Karnataka To Stop Maharashtra’s Scheme In Its Border Villages Amid Row
Karnataka Chief Minister Basavaraj Bommai on Wednesday said his government would take measures to stop the Maharashtra government from offering its health insurance scheme in 865 border villages that the neighbouring state is trying to lay claim to.
He was responding to Congress’ criticism over his administration’s alleged inaction over Maharashtra’s Eknath Shinde government recently announcing an additional Rs 54 crore for implementing the ‘Mahatma Jyotiba Phule Jan Arogya Yojana’ in the border villages of Karnataka, which the neighbouring state is claiming for itself.
Calling the Maharashtra’s government’s move an “insult” to Karnataka, state Congress President D K Shivakumar and Leader of Opposition in the Assembly Siddaramaiah earlier today demanded mr Bommai’s resignation, accusing him of having “miserably failed” in protecting the interests of the state and Kannadigas.
In response to a question from reporters about Congress’ demand for his resignation, Mr Bommai said, “If Maharashtra releases (money) here, why should I resign? We too have released funds for places in Maharashtra like Pandharpur, Tuljapur, where people from Karnataka visit.”
Speaking to the reporters, he said, “I will look into their fund release, we will take measures to stop it…. I need not learn from D K Shivakumar.”
Earlier, warning the Maharashtra government, Mr Shivakumar said not even an inch of Karnataka’s land would be ceded.
“It is our land, our water, and we will protect it. We are ready to sacrifice our lives to protect our land,” he said, as he urged the Karnataka government to take immediate counter measures, stating that it was a mater of the state’s self esteem.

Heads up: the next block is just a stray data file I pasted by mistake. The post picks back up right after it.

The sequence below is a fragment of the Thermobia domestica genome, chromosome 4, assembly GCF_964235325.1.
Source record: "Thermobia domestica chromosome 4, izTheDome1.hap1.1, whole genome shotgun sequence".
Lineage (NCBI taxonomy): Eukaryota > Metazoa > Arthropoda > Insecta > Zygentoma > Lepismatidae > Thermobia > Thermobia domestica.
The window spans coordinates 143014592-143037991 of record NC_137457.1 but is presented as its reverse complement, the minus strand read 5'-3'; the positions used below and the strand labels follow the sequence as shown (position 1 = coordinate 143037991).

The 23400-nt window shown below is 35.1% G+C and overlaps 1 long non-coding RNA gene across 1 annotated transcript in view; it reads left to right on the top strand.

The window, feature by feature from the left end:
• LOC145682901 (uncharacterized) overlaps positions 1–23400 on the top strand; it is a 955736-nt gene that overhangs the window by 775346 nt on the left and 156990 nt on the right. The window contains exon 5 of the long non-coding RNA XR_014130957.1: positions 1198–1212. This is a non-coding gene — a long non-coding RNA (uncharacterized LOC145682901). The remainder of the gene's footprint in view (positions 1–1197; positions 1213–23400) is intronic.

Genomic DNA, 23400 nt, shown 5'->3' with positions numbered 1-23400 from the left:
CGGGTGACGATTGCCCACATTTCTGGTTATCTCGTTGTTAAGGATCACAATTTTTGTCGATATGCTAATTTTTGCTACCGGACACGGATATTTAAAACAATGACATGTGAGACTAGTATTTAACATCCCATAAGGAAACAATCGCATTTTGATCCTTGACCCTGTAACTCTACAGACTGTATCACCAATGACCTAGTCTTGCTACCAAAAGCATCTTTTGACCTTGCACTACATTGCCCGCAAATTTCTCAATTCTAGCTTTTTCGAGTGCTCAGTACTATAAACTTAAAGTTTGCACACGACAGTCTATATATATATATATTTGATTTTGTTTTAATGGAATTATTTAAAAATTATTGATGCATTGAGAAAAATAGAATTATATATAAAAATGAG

Calling on pro-Kannada organisations, artists and literary figures to come together to express their opposition against Maharashtra’s move with one voice, Shivakumar also questioned Union Home Minister Amit Shah’s silence on the issue.
Meanwhile, speaking to reporters in Hubballi, Siddaramaiah said Maharashtra’s move was a threat to India’s federal structure.
Hitting out at Mr Bommai for having failed to protect Karnataka’s interest, he said he had no right to continue as Chief Minister and should resign immediately.
The decades old border row between the two states had intensified in December last year, with vehicles from either side being targeted, leaders from both the States weighing in, and pro-Kannada and Marathi activists being detained by police amid a tense atmosphere in Belagavi.
Also, both states had passed resolutions against each other in their respective legislatures, putting forward their claim on the border villages.
The border issue dates back to 1957 when States were reorganised on linguistic lines. Maharashtra laid claim to Belagavi, which was part of the erstwhile Bombay Presidency, as it has a sizeable Marathi-speaking population. It also laid claim to over 800 Marathi-speaking villages which are currently a part of Karnataka.
Karnataka maintains that the demarcation done on linguistic lines as per the States Reorganisation Act and the 1967 Mahajan Commission Report is final. And, in an assertion about Belagavi being an integral part of the State, Karnataka built the Suvarna Vidhana Soudha there, modelled on the Vidhana Soudha, the seat of the State Legislature and Secretariat, in Bengaluru.
(Except for the headline, this story has not been edited by NDTV staff and is published from a syndicated feed.)